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My notes 10-09-2015

La excellence IAS

 

Sep 10, 2015

Online propaganda, Dealing with Hate speech, Effectiely

 

  1. Online Hate Speech it moves to fast over distances to many people.
  2. The fact of feeling more connected in a group can make a message more effective.
  3. The factor of anonymity brings in disinhibition effect.

All the above factors make Hate speeches of Islamic State to reach so fast and is becoming the major source of propoganda.

Traditionally, states tried methods such as censorship of the speech and punishment to the speaker. They can not be possible with the speed the message is spreading. Pre censorship, pro active igilance on the social media is also not possible. It has rebounding effect. For ex, Government ban on indias daughter proves this.

 

In this context, Ms Susan Benesch working on Dangerous speech project at Harvard University says that counter speech and not post facto censorship is most effective strategy in reducing the harm caused by dangerous speech.

 

Paznagar project in Myanmar - The frightening propaganda against Muslim minorities in Myanmar was effectively countered through opposite message offline and online.  The online opinion can also shift in the right direction astonishingly fast.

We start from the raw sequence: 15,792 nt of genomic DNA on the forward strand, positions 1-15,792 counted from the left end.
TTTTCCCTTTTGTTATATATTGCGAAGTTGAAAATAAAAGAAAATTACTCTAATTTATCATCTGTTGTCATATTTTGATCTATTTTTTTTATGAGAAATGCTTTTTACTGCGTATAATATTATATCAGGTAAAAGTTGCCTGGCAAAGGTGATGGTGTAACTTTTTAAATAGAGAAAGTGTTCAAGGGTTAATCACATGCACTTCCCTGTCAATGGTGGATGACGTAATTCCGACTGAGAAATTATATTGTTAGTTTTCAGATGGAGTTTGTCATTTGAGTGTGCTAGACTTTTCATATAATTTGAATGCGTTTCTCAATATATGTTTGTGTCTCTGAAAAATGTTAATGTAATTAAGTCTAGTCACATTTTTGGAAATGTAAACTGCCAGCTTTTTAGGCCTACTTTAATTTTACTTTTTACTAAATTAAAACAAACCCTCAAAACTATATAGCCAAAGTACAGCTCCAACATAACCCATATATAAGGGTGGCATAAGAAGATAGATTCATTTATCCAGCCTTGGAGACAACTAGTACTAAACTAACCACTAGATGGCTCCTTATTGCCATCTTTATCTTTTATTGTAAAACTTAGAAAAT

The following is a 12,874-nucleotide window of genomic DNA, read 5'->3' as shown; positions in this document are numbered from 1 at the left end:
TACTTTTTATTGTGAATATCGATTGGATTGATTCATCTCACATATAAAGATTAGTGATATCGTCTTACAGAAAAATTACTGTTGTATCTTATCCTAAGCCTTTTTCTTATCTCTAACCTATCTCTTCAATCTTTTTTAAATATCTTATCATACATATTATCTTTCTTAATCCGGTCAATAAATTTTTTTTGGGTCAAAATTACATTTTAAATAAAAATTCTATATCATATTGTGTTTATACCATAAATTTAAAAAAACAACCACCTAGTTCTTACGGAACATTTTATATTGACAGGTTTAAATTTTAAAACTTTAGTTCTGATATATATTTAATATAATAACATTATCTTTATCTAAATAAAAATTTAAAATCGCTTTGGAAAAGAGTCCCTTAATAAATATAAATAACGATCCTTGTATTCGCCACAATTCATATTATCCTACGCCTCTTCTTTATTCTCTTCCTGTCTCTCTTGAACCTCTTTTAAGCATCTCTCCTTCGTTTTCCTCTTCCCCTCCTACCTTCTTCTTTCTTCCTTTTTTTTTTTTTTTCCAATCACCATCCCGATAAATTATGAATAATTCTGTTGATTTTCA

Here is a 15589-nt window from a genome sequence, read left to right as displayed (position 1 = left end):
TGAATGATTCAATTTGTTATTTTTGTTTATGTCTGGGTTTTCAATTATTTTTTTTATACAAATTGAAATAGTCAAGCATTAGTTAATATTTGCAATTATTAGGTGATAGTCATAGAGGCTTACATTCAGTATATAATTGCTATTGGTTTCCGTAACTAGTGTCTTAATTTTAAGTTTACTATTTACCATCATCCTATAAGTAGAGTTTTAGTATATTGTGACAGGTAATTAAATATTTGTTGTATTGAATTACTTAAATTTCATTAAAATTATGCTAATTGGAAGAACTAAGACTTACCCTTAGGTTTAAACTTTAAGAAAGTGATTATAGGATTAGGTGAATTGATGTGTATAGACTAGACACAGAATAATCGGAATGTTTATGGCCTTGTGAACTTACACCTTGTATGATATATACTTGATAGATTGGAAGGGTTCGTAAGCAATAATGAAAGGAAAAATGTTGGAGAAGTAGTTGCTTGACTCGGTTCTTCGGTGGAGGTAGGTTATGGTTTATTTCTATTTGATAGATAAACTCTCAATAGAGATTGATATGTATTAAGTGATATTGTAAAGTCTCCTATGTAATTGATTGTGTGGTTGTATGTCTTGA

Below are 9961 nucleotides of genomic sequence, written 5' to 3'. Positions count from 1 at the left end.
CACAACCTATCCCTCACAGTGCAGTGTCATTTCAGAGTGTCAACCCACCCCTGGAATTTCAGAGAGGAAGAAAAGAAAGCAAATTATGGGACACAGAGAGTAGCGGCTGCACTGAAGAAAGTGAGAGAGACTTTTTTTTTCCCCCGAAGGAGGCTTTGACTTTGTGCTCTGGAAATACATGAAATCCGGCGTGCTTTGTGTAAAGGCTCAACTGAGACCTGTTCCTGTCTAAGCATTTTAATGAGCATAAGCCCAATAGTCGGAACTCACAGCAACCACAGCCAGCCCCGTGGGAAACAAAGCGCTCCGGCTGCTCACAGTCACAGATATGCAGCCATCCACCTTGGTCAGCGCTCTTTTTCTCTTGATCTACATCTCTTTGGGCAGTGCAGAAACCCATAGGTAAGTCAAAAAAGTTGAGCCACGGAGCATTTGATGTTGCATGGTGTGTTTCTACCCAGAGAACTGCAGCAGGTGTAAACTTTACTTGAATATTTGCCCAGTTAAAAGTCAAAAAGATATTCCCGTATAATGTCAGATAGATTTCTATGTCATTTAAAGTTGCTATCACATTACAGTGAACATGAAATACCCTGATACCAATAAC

National register of citizens in Assam

 

  1. This nwhile exercise is set off only for Assam. It is meant for detection, detection, deportation of the illegal immigrants who crossed over to assam from Bangladesh on or after March 25, 1971.
  2. Bengalis are also integral part of this land from days of british. Till 1874, — transcending ethnicity, language and culture — lived within the same administrative jurisdiction and under the same political dispensation.
  3. In 1874 , two districts of East Bengal ( sylhet, gopalpara) seperated from Bengal province and joined with Assam.
  4. In 1905 - Bengal partition.
  5. Post Independence - Sylhet was lost to Pakistan. In 1971, Bangladesh has come in to existence.
  6. This repeated redrawing of political map of Assam, along with that of the twin valleys of Surma and Barak by the colonial rulers, showing utter disregard to the sentiments of the Assamese and the Bengalis has lead to some animosity between the groups.
  7. After Independence, Bengal settlers on Assam soil were being treated as cultural foreigners.
  8. The genesis of the anti-foreigner movement, spearheaded by the All Assam Students’ Union (AASU) during 1979-85, convinced the Indian establishment that a ‘marauding infiltration’ by Bangladeshi nationals from across the border was putting the Assamese language and culture in great danger. It culminated in the inking of the Assam Accord on August 14-15, 1985. This tripartite memorandum of settlement between the Centre, the Assam government and the AASU leadership was considered ‘historic’ in the Brahmaputra Valley.